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China achieves world-first with latest satellite launch

By ZHAO LEI | China Daily | Updated: 2023-08-14 09:14
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China has launched the world's first synthetic aperture radar satellite in high-altitude orbit, according to the China National Space Administration.

Dedicated to natural disaster prevention and mitigation, the remote sensing satellite, Land Surveyor 4A, was carried into orbit on a Long March 3B rocket that blasted off at 1:26 am on Sunday from the Xichang Satellite Launch Center in Sichuan province. It soon entered its preset geosynchronous orbit, the administration said in a news release.

Remote sensing refers to the process of detecting and monitoring the physical characteristics of an area by measuring its reflected and emitted radiation at a distance, typically from aircraft or satellites.

Developed by the China Academy of Space Technology, the Land Surveyor 4A will extensively improve China's space-based disaster monitoring system, it noted.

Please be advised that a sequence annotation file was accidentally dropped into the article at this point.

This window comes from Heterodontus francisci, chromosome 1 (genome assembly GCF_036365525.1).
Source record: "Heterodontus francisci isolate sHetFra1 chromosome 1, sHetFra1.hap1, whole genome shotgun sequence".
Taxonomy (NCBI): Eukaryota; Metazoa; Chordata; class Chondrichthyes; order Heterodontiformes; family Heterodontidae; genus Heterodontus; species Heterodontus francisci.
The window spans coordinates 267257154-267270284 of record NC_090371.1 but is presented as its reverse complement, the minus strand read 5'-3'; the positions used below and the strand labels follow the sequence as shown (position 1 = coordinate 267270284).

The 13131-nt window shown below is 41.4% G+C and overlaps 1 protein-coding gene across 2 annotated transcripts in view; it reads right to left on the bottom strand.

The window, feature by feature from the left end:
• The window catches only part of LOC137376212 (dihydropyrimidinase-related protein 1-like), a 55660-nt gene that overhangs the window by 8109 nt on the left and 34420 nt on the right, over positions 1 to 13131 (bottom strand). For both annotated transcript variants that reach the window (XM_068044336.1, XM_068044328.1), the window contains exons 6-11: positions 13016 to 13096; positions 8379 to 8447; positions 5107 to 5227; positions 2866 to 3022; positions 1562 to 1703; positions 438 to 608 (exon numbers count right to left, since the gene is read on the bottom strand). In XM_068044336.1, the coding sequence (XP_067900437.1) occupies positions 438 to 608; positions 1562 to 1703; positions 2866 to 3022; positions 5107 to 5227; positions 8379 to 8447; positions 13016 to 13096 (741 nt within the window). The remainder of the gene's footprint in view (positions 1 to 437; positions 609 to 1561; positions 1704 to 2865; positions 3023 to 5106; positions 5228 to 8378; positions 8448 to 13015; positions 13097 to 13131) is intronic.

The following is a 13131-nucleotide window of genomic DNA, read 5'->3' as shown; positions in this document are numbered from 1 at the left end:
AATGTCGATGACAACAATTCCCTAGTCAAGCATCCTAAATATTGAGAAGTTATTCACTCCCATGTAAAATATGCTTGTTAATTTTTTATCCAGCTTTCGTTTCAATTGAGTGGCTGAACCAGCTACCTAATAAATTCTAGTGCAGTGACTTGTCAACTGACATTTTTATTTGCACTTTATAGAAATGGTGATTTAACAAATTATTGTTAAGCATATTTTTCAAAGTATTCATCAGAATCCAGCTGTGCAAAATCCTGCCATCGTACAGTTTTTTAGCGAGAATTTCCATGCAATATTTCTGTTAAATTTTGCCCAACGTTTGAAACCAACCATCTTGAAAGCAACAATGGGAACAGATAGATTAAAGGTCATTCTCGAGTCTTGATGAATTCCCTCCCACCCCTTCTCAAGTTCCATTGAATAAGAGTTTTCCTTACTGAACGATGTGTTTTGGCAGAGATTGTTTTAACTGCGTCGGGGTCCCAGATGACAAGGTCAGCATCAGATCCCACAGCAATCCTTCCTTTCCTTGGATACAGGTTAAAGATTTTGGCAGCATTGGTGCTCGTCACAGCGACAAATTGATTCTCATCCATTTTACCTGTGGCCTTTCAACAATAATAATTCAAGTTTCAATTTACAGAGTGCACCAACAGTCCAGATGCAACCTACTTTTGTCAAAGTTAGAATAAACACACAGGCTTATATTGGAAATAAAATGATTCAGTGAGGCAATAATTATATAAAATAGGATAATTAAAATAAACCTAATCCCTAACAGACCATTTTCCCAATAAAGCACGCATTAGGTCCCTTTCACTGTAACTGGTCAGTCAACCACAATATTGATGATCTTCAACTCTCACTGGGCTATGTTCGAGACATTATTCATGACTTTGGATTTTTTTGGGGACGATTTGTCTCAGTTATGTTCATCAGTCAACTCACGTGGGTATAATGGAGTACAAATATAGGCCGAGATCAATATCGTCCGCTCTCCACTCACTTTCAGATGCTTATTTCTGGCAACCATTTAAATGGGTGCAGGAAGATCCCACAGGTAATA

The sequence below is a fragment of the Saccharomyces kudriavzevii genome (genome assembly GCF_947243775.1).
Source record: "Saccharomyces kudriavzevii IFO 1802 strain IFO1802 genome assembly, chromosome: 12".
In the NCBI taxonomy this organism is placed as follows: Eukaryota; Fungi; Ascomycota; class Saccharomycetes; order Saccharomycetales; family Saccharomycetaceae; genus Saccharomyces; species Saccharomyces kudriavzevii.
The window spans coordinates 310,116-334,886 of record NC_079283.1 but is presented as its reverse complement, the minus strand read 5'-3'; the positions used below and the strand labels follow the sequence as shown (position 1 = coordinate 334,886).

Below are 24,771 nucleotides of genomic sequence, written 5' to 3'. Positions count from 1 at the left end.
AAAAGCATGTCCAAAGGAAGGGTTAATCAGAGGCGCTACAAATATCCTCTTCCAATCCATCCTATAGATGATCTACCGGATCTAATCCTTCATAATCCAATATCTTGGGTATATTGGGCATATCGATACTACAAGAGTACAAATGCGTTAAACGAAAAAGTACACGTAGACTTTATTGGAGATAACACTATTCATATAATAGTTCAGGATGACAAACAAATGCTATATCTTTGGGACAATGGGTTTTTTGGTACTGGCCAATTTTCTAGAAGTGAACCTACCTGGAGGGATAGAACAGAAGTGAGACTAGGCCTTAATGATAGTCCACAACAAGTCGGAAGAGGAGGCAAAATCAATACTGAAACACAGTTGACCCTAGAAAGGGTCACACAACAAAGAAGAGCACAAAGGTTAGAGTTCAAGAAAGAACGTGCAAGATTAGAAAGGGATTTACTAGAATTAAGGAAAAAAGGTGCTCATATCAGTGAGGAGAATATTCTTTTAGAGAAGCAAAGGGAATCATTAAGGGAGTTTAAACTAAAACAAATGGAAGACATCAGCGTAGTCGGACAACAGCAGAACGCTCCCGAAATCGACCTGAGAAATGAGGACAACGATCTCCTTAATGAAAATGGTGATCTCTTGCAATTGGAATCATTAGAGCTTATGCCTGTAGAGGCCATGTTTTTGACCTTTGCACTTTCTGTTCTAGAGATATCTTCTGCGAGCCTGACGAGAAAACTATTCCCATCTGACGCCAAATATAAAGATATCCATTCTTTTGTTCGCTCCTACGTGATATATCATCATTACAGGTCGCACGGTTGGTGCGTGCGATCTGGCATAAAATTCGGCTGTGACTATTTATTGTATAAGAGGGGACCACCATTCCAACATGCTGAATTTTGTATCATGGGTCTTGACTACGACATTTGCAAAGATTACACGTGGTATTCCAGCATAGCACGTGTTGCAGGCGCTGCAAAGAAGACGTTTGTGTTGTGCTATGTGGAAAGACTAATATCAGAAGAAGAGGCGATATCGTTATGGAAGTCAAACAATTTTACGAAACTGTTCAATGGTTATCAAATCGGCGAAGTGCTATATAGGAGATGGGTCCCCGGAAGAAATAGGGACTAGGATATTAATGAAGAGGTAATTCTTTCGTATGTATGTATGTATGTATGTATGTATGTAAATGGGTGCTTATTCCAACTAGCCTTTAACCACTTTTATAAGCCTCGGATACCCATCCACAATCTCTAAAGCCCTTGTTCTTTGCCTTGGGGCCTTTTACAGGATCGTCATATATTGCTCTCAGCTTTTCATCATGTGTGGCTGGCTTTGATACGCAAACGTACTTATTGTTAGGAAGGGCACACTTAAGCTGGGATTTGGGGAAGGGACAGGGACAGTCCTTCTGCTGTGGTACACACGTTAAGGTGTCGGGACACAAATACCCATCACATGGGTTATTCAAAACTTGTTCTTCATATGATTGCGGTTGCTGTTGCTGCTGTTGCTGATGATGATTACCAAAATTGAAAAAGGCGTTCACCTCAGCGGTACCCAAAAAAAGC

The spacecraft is tasked with around-the-clock monitoring on Chinese territories and neighboring regions. In addition to disaster prevention and relief work, it will also be used in land and marine resources management, weather forecasting, environmental protection, and agricultural and forestry industries, the administration said.

Its users include the Ministry of Emergency Management, the Ministry of Natural Resources, the China Meteorological Administration and the Ministry of Agriculture and Rural Affairs.

Compared with other synthetic aperture radar satellites in low orbits and optical satellites, this type of satellite features better monitoring and imaging capabilities.

The satellite's designers explained that synthetic aperture radar can observe Earth and take pictures despite strong sunlight and thick clouds.

Current synthetic aperture radar satellites operate in low orbits, leading to problems such as limited scope and monitoring time per orbit.

By comparison, the same type of satellite traveling in high orbits can monitor a much larger area and will be more responsive to time-sensitive tasks such as obtaining images and data for disaster relief work, they said.

The space mission was China's 35th rocket launch this year and the 483rd flight of the Long March rocket family, the nation's main launch vehicle fleet.

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